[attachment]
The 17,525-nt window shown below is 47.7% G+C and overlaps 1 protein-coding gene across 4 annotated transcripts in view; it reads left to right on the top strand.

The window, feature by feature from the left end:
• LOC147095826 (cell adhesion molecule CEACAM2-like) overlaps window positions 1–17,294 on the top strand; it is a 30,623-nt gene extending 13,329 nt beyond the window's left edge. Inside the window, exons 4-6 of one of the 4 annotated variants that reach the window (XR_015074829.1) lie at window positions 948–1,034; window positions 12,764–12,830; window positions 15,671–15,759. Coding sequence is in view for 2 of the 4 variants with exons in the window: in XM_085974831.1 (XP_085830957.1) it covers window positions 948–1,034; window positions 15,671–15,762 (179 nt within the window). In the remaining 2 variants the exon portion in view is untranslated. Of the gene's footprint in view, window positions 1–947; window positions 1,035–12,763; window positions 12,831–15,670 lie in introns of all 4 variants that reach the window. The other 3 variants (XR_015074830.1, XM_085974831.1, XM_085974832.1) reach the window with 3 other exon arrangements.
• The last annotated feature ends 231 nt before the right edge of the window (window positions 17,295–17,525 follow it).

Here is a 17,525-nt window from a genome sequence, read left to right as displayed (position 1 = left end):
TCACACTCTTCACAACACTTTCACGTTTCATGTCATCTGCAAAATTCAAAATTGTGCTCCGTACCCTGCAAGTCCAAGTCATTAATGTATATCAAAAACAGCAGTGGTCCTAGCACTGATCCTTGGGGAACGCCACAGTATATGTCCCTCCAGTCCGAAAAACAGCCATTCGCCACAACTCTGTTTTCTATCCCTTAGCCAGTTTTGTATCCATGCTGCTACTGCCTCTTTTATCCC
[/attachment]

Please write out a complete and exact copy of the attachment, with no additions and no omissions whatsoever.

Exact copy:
The 17,525-nt window shown below is 47.7% G+C and overlaps 1 protein-coding gene across 4 annotated transcripts in view; it reads left to right on the top strand.

The window, feature by feature from the left end:
• LOC147095826 (cell adhesion molecule CEACAM2-like) overlaps window positions 1–17,294 on the top strand; it is a 30,623-nt gene extending 13,329 nt beyond the window's left edge. Inside the window, exons 4-6 of one of the 4 annotated variants that reach the window (XR_015074829.1) lie at window positions 948–1,034; window positions 12,764–12,830; window positions 15,671–15,759. Coding sequence is in view for 2 of the 4 variants with exons in the window: in XM_085974831.1 (XP_085830957.1) it covers window positions 948–1,034; window positions 15,671–15,762 (179 nt within the window). In the remaining 2 variants the exon portion in view is untranslated. Of the gene's footprint in view, window positions 1–947; window positions 1,035–12,763; window positions 12,831–15,670 lie in introns of all 4 variants that reach the window. The other 3 variants (XR_015074830.1, XM_085974831.1, XM_085974832.1) reach the window with 3 other exon arrangements.
• The last annotated feature ends 231 nt before the right edge of the window (window positions 17,295–17,525 follow it).

Here is a 17,525-nt window from a genome sequence, read left to right as displayed (position 1 = left end):
TCACACTCTTCACAACACTTTCACGTTTCATGTCATCTGCAAAATTCAAAATTGTGCTCCGTACCCTGCAAGTCCAAGTCATTAATGTATATCAAAAACAGCAGTGGTCCTAGCACTGATCCTTGGGGAACGCCACAGTATATGTCCCTCCAGTCCGAAAAACAGCCATTCGCCACAACTCTGTTTTCTATCCCTTAGCCAGTTTTGTATCCATGCTGCTACTGCCTCTTTTATCCC